Properly rendered tallow should not smell bad! If the cooled tallow smells rancid or like ground beef then it hasn’t been purified enough. It’s probably fine if you’re using it for cooking, but I don’t really want my skin smelling like a cheeseburger.

Grass-Fed vs. Factory Farmed

I know you’ve heard me say this before, but grass-fed and pasture-raised animals are the healthier option. This is also true when it comes to tallow. If you’re making your own tallow or buying it from someone make sure you’re getting high-quality grass-fed tallow. Grass-fed cows and sheep have a healthier fatty acid profile while conventionally raised grain-fed animals have more inflammatory fats.

Grass-fed beef has up to 5 times more anti-inflammatory omega 2 fatty acids than grain-fed cows. You’ll also find twice as much CLA and more vitamin A, vitamin E, and other nutrients. Sheep also contain CLA so you’ll find more CLA in grass-fed mutton tallow too.

Tallow Skincare Products

Tallow balm makes for a great moisturizer or lotion. Since tallow is hard and waxy on its own, you’ll often find it blended with other butters and oils. Some beef tallow skincare products have essential oils, while others are unscented. Tallow can also be used to make lip balm, hand cream, and tallow soap.

Since tallow is very thick and ultra-moisturizing, you only need a little bit for it to work well. If you use too much pure tallow on your skin it feels really greasy for a while until it absorbs. Tallow is so similar to our skin’s sebum though that it absorbs deep into the skin for nourishing protection.

Precautions and Side Effects

In theory, if you’re allergic to beef you might have an allergy to tallow too. A very small portion of the population has alpha-gal syndrome which makes them allergic to red meat and products made from these animals. It’s unclear if the animal fat will also cause a reaction though.

According to the FDA, there’s also a risk of BSE (mad cow disease) from contaminated cattle products. This has led many beauty experts to call tallow dangerous and recommend against it. The FDA does allow tallow in skincare if it has no more than 0.15% insoluble impurities. Basically, it needs to be pure tallow.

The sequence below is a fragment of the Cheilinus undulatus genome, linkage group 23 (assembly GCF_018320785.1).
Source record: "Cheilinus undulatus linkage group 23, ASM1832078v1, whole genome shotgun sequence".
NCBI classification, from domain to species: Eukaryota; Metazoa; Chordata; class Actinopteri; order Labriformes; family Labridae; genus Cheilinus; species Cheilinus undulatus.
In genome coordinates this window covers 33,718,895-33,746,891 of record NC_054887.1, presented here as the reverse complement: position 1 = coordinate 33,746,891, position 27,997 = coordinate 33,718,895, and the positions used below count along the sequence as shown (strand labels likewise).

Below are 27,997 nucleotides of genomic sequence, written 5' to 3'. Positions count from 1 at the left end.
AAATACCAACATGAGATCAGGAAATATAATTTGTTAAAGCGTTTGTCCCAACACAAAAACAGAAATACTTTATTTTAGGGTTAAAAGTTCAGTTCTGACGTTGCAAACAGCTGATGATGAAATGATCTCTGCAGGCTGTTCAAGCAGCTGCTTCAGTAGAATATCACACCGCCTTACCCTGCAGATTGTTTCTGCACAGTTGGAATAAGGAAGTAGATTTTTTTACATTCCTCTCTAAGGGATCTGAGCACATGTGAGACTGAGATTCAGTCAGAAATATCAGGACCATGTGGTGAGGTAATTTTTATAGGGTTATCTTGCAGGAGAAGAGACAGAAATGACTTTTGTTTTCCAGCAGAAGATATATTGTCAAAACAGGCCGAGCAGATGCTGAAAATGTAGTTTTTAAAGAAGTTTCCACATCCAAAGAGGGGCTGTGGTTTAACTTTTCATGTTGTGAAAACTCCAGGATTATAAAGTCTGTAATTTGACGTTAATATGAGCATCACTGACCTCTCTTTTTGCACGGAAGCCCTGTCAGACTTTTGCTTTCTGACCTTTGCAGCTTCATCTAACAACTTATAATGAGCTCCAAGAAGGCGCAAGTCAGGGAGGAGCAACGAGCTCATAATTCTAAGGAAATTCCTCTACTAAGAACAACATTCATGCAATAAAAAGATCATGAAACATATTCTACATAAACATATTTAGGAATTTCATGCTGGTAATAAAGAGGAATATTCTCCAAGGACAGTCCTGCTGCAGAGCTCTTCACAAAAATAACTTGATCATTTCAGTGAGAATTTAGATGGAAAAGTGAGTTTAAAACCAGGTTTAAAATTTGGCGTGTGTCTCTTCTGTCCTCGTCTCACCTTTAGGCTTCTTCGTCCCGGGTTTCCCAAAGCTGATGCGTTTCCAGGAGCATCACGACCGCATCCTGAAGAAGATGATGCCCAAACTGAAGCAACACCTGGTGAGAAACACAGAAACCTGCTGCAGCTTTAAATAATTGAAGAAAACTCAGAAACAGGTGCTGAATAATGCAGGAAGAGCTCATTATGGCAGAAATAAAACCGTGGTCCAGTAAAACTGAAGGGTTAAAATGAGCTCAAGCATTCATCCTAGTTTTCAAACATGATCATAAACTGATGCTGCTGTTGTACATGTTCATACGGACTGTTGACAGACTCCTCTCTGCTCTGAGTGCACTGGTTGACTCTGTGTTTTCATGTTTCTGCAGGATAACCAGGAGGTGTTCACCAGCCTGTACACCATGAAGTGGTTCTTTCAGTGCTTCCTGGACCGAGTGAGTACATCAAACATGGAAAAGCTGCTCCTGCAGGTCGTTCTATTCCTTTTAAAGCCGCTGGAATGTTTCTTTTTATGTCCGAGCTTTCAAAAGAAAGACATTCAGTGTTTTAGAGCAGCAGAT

The FDA also frowns on raw, grass-fed milk from healthy cows but considers artificial yellow food dye (illegal in Europe) to be perfectly okay. So I take their recommendations with a grain of salt. If you’re using tallow from healthy, grass-fed cows that’s been properly rendered BSE won’t be an issue.

Another concern in mainstream beauty circles is the fact that tallow hasn’t been extensively tested as a skincare ingredient. There are however thousands of studies that use tallow for other purposes. Plus tallow has an extensive and safe history of use in skincare throughout the centuries.

How I Use Tallow for Skin

I wasn’t too sure about using tallow on my skin at first, but I really like how my skin feels with it. It’s also a great alternative for people with coconut oil allergies or really sensitive skin. I’ve used these homemade tallow lotion bars on my son’s eczema scars and to heal minor skin issues.

If you don’t want to make your own the products at Toups & Co are some of my favorites. They have tallow balm, tallow lip balm, and a nourishing tallow stick.

Have you ever used tallow before? What are your favorite ways to use it? Leave a comment and share below!